"No change. We have to include tax and your tax was . . .One Dollar exactly," the man said still smiling.
This had to be a racket. The Ticket Booth and Concession Stand manager(s) had to be in cahoots. Had to be. In my drinking days, I never paid $9.00 for a six-pack. In Alabama when I drove to Colbert County, the nearest wet county to the north, the highest that I ever paid was $5.00 per six pack with tax included--but as the Ticket Booth Manager told us, the monies were being given to local charities and to the mayor of Vernona and his wife who helped get this event for the City of Vernona. Does this not sound a lot like, kick-back, I thought. But I was happy with the six-pack and made my way back to my concrete seat.
"You bought an entire six-pack?" my wife asked. God love her. She was not a beer drinker and didn't know that beer drinkers follow a strict code: No beer drinker shall, with any good sense, buy only one or two beers, but an entire six-pack. I thought that everyone knew this.
The P.A. system was trying to blare out the Tractor Pulling Entrants. I will not bore you with their names for there was a lot of "Billy John's," "Tommy Bill's" and "Sally Jo's." I am not making light of the south or southern names.
Before I could pop the first pop-top of my expensive six-pack, the P.A. blared a collection of static and a few discernable words and then . . .
"VAAAA---RRRRRR--OOOOOOOOOOOOOOOOOOOOMMMMM!" a big red tractor went flying down the dirt track pulling the sled with a sign that read: The City of Verona Thanks our Mayor and his wife for Having This Event!" hanging on the back of the sled. Now I am nobody's judge, but this was pure overkill in my opinion.
My wife and little girl stood up and cheered as the big red monster tractor pull blew out most of the eardrums of the fans, but that only fueled the excitement of watching the next contestant.
I wanted to share something with my wife about a good restaurant to eat when this event was over and before I could speak . . .
"VAAAA---RRRRRR--OOOOOOOOOOOOOOOOOOOOMMMMM!" a huge green diesel tractor went down the dirt track and filled the air with black smoke. The fans went wild. I opened a second beer. I had to drink it quickly for I did not bring a handy cooler.
"Pam," I yelled. "where do you want to . . .
"VAAAA---RRRRRR--OOOOOOOOOOOOOOOOOOOOMMMMM!" a big, menacing black tractor roared down the dirt track and it took the lead--I found this out by a man sitting behind me who WAS pretty lit. (Lit: a rural term for being drunk.)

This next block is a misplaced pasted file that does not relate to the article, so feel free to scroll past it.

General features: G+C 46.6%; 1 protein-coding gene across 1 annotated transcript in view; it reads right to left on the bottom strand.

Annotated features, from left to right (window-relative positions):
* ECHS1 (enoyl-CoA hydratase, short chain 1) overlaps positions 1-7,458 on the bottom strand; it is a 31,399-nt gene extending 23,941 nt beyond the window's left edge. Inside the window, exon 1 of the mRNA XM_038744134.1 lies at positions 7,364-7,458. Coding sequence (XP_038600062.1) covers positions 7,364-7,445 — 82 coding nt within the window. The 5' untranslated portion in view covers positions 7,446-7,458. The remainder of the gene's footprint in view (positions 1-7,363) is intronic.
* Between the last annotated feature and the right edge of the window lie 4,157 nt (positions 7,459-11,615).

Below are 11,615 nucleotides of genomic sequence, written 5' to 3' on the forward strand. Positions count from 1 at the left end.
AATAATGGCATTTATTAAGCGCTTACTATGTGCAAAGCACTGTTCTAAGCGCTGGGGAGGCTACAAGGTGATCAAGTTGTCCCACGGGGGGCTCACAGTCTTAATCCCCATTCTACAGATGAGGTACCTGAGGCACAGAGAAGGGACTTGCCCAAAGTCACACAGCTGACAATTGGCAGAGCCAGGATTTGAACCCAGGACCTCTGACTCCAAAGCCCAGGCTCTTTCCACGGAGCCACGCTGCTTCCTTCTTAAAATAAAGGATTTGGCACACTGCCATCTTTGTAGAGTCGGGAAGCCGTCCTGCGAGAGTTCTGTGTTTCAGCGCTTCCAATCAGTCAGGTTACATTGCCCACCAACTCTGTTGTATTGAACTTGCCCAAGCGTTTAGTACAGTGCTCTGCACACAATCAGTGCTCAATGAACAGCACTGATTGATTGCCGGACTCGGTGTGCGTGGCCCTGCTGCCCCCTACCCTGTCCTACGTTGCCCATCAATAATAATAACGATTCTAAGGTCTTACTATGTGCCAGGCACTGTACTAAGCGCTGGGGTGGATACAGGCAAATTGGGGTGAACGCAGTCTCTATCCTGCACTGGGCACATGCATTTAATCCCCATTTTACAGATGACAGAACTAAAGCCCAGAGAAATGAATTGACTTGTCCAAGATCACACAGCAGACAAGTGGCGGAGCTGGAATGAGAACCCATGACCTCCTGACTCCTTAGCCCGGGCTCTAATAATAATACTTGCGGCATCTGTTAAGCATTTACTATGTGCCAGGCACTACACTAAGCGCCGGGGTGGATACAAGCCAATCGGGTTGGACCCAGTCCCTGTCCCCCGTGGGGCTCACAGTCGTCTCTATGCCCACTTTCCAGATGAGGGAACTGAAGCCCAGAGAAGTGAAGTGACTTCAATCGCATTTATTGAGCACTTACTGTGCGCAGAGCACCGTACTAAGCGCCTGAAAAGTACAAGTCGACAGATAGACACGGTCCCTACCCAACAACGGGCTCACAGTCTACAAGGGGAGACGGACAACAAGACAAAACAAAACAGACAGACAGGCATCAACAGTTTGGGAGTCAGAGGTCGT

eat?" I finally got my question out.
"Well, I would like to . . .
"VAAAA---RRRRRR--OOOOOOOOOOOOOOOOOOOOMMMMM!" a woman tractor puller did a great job driving her silver colored tractor that sounded a lot like an F-16.
eat at some Mexican restaurant," my wife said not shaken by any of the tractors bursting the atmosphere with their engine.
And throw in the P.A. announcer telling the fans that the Tractor Pull was sponsored by the Mayor Verona and his wife--and I started some serious thinking. This guy and wife must be the godfather of some southern racket with the Ticket Booth and Concession Stand manager(s) as two of their henchmen.
I was now down to two beers left in the expensive six-pack and I was now wanting to find somewhere to eat, but I happened to look upward in the aisle and a hefty young man wearing a nice white shirt and black dress pants and RayBans being held up by two gorgeous girls who were keeping him from stumbling onto the concrete. This was more exciting (to me) than the
"VAAAA---RRRRRR--OOOOOOOOOOOOOOOOOOOOMMMMM!" made by the tractors.
With my last six-pack gone, the Tractor Pull, sponsored by the Mayor of Verona and his wife, was coming to an end and I suggested that we get to our car to beat the crowd that looked to be in the number of 300 people more or less--besides I was hungry.
Just when we got up to walk up the aisle headed for the Exit, it looked like two or three people in the stands above us were just counting the moment for them to get up and jam the aisle to make our exit the much slower which was now causing me more stress, hunger, and with the six-pack of beer in my bloodstream, I was becoming vocal . . .asking Pam, my wife, sensible questions about what I had witnessed and heard while trying to enjoy the tractor pull.
Honestly, I saw all of the huge tractors sound like a freight train that derailed and all of the freight being thrown into a busy highway intersection.
I witnessed two southern ol' boys (that I called them) who managed the Ticket Booth and Concession Stand really, in my opinion, jack up the prices just so the Mayor of Verona and his wife could get their piece of the pie.
And there were TWO things that I did NOT see:
I did not see whether or not the Mayor of Verona's wife was a gorgeous brunette or not. And I sure didn't see the hot, 22-year old blond, a college graduate who was working for her dad to help entice his fans to buy tickets to see his tractor pull.
This was nothing more than an elaborate racket. On paper, a legal event. But still a racket.
© 2017 Kenneth Avery